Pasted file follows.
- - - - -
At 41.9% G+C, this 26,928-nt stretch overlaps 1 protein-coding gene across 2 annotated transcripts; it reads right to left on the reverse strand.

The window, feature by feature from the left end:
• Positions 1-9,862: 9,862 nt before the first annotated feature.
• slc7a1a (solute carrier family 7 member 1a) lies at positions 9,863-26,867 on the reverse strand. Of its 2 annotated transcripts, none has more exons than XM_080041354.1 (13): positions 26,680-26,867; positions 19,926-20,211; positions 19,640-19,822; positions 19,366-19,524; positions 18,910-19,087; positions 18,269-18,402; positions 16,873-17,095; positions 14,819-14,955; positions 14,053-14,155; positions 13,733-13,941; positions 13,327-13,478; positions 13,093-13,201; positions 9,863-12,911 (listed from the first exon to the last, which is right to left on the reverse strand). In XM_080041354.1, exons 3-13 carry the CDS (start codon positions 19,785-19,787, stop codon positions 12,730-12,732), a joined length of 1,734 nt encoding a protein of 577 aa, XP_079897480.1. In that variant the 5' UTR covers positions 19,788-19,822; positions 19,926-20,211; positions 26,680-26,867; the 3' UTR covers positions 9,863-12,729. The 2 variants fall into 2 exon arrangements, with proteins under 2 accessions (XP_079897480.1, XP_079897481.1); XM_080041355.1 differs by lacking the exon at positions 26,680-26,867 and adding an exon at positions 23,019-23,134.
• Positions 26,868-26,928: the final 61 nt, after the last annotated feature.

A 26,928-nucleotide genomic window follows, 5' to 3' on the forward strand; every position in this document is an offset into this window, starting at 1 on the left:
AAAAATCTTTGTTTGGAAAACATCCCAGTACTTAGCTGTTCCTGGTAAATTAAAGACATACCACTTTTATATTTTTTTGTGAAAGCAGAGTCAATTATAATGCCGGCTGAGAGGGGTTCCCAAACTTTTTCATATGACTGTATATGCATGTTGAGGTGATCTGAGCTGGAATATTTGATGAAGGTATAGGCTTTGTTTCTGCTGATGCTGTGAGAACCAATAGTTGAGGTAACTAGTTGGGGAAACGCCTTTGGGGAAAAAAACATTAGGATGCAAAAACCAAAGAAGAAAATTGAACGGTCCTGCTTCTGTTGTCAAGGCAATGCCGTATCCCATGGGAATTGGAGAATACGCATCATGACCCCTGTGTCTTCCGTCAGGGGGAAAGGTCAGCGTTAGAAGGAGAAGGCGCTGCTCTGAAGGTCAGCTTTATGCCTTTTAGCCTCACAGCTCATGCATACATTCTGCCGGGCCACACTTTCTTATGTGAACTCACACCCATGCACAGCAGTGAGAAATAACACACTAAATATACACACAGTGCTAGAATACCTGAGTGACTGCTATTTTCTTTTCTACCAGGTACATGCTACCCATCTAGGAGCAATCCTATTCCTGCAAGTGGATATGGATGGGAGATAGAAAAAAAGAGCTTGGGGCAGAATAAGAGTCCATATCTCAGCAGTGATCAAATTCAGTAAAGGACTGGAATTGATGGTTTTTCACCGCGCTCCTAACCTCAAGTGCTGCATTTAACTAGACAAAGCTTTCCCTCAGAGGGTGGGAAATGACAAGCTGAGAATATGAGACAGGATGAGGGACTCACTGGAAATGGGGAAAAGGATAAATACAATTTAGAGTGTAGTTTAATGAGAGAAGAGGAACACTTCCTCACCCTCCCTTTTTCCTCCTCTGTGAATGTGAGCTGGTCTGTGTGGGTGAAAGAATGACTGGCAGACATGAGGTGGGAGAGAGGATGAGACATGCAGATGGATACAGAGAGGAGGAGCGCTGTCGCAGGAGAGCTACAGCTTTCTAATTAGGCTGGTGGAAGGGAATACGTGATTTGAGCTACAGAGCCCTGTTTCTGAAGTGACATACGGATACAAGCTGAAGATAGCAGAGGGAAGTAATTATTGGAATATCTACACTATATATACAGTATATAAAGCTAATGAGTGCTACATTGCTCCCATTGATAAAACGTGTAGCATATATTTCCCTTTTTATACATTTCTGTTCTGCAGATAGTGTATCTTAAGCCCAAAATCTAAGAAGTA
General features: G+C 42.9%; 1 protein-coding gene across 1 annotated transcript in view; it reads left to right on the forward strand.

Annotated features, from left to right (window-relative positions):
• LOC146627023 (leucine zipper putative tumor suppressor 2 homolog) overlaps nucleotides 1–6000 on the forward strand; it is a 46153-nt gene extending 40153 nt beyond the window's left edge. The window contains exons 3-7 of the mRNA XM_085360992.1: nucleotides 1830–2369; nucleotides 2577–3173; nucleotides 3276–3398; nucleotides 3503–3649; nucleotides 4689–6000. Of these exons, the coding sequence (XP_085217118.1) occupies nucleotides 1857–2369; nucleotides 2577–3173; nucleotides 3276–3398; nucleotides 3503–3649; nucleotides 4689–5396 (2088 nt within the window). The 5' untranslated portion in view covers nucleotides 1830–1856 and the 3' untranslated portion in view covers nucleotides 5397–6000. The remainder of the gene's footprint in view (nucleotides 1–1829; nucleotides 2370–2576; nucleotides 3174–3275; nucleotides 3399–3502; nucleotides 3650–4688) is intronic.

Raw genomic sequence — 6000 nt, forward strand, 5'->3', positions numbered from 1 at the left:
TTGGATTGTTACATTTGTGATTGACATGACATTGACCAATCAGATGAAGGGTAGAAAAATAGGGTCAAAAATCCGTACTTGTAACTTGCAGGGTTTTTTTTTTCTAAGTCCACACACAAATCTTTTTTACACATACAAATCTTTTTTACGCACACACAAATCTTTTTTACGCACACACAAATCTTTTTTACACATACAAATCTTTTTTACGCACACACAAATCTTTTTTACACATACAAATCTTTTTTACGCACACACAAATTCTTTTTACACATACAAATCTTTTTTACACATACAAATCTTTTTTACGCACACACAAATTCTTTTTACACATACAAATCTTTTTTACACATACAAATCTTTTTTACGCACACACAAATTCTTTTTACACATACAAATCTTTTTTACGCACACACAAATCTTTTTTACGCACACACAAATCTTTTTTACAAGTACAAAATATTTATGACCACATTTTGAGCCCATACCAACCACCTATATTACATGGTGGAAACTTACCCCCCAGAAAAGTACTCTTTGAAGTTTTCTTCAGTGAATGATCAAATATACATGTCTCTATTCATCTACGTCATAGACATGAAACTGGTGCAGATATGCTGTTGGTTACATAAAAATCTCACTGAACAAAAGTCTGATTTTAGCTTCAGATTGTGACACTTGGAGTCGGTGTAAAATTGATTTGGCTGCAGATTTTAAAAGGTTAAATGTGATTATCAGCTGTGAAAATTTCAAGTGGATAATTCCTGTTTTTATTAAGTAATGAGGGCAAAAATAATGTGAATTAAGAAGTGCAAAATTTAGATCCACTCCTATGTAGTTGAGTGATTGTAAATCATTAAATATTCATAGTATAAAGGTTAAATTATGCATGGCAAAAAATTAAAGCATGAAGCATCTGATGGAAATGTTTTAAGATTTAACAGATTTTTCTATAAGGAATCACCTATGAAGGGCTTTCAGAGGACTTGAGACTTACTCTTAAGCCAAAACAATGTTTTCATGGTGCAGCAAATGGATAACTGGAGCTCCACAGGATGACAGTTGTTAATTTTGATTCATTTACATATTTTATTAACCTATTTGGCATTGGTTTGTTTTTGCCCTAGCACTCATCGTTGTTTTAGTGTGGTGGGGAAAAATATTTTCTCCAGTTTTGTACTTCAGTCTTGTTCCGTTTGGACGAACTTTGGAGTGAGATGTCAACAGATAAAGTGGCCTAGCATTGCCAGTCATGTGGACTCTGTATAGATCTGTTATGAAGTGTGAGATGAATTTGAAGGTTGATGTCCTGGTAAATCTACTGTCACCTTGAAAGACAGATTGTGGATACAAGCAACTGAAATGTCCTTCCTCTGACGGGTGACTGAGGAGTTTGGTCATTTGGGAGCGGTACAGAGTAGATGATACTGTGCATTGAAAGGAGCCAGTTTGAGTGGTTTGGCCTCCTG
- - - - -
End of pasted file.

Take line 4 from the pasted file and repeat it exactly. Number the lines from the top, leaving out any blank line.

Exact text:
• slc7a1a (solute carrier family 7 member 1a) lies at positions 9,863-26,867 on the reverse strand. Of its 2 annotated transcripts, none has more exons than XM_080041354.1 (13): positions 26,680-26,867; positions 19,926-20,211; positions 19,640-19,822; positions 19,366-19,524; positions 18,910-19,087; positions 18,269-18,402; positions 16,873-17,095; positions 14,819-14,955; positions 14,053-14,155; positions 13,733-13,941; positions 13,327-13,478; positions 13,093-13,201; positions 9,863-12,911 (listed from the first exon to the last, which is right to left on the reverse strand). In XM_080041354.1, exons 3-13 carry the CDS (start codon positions 19,785-19,787, stop codon positions 12,730-12,732), a joined length of 1,734 nt encoding a protein of 577 aa, XP_079897480.1. In that variant the 5' UTR covers positions 19,788-19,822; positions 19,926-20,211; positions 26,680-26,867; the 3' UTR covers positions 9,863-12,729. The 2 variants fall into 2 exon arrangements, with proteins under 2 accessions (XP_079897480.1, XP_079897481.1); XM_080041355.1 differs by lacking the exon at positions 26,680-26,867 and adding an exon at positions 23,019-23,134.